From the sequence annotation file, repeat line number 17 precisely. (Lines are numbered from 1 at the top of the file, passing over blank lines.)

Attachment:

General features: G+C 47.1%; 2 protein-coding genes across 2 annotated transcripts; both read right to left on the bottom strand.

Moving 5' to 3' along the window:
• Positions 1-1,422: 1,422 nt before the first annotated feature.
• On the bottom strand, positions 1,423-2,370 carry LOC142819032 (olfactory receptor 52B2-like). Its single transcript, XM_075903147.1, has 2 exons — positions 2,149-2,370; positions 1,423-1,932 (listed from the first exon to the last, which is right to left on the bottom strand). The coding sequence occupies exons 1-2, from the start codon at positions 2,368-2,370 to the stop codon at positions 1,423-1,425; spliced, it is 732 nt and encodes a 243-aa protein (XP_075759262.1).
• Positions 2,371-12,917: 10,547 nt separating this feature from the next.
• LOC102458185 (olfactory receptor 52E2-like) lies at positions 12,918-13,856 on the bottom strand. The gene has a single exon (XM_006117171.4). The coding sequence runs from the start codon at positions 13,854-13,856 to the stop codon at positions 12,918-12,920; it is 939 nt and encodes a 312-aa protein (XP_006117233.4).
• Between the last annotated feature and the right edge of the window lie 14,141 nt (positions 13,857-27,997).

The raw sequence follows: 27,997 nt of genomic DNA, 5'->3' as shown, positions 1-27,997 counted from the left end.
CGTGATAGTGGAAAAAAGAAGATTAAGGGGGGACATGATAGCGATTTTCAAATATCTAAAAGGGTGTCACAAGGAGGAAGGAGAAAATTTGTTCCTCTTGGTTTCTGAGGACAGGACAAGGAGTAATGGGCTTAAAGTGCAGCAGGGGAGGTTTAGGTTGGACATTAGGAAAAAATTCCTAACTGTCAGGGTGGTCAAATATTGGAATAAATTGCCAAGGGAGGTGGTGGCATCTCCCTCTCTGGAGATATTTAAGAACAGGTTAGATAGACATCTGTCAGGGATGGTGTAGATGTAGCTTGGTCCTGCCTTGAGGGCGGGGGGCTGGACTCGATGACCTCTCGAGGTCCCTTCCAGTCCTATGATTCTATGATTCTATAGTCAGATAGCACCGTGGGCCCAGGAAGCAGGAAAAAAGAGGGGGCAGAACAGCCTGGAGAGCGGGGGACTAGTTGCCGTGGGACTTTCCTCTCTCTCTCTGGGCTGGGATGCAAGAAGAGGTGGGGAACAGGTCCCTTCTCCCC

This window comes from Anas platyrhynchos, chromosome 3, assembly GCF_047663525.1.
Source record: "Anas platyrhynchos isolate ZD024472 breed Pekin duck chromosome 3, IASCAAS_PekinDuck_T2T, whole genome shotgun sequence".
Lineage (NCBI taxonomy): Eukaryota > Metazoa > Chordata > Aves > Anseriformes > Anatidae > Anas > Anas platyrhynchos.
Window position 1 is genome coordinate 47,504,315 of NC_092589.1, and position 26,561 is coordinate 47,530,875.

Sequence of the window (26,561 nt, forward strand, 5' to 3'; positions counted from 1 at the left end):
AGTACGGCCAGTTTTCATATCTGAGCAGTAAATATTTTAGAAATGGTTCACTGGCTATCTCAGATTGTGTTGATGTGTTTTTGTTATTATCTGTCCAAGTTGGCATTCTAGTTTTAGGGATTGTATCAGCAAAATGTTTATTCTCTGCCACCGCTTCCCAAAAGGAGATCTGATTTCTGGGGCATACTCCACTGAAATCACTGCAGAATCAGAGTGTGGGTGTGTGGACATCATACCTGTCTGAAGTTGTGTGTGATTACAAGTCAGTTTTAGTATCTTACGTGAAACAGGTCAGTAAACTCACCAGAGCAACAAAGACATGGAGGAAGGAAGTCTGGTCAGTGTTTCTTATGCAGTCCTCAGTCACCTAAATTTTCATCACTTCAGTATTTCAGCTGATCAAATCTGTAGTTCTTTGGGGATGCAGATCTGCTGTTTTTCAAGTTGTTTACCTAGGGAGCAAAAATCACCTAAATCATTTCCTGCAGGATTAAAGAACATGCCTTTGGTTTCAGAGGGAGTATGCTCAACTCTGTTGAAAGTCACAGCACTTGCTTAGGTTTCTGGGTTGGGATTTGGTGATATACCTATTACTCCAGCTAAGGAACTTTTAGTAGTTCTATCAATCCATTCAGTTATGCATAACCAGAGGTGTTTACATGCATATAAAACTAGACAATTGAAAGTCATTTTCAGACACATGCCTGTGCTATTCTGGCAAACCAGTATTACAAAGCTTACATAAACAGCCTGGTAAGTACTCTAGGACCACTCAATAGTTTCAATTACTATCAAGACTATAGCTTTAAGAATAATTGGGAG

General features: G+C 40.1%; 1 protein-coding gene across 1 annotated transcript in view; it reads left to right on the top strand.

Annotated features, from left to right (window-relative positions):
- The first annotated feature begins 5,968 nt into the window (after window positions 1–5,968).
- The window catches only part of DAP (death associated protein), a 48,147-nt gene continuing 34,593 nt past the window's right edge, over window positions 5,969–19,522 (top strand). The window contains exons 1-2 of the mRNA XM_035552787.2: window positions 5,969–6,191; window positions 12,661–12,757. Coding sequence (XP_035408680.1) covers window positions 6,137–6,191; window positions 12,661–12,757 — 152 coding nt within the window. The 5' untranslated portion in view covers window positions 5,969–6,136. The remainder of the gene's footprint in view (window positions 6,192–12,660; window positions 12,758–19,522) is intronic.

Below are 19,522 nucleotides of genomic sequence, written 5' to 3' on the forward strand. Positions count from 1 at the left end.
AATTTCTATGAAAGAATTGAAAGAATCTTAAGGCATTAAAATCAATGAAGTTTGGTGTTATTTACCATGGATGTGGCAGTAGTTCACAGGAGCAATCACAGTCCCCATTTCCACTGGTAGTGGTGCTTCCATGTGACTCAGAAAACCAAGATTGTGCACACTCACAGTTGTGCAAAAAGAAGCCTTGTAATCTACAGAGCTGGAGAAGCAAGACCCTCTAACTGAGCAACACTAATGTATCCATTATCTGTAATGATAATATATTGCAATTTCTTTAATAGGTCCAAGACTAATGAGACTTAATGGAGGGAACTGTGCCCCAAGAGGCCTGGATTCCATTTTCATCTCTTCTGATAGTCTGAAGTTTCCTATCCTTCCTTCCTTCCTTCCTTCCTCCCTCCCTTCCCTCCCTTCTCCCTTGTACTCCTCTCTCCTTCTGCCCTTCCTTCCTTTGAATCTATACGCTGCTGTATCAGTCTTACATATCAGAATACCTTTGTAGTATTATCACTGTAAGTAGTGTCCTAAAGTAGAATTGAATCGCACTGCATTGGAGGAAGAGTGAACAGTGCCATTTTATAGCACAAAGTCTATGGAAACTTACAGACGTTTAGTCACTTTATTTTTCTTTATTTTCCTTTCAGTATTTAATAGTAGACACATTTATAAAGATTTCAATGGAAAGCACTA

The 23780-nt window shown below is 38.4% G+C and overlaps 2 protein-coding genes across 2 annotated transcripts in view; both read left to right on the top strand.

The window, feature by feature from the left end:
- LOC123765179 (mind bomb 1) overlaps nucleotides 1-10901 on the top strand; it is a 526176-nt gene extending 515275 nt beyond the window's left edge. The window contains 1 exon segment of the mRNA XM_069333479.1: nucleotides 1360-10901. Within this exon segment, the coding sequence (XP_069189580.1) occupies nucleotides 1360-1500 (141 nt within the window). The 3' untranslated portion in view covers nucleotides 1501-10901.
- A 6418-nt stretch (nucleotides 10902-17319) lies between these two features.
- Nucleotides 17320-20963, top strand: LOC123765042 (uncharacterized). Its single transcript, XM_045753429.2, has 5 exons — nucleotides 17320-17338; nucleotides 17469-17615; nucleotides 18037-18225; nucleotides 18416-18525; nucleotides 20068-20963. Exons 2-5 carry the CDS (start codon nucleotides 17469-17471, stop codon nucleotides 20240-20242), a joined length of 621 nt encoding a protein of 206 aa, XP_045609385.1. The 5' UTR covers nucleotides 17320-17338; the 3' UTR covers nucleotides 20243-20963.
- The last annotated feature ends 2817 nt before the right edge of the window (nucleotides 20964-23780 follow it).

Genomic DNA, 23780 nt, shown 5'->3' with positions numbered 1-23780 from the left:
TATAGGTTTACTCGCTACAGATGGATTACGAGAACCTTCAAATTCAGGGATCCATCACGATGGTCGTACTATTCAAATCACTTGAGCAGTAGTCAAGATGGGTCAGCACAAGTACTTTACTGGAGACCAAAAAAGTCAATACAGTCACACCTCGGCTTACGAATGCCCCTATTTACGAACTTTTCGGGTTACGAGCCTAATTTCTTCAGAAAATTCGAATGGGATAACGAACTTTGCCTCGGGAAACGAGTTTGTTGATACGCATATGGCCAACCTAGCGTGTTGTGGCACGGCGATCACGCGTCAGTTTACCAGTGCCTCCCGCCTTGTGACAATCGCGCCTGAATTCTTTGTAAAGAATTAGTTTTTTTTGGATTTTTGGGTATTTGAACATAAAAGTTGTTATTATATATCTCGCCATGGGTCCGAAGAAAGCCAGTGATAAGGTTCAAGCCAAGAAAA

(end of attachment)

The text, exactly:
Annotated features, from left to right (window-relative positions):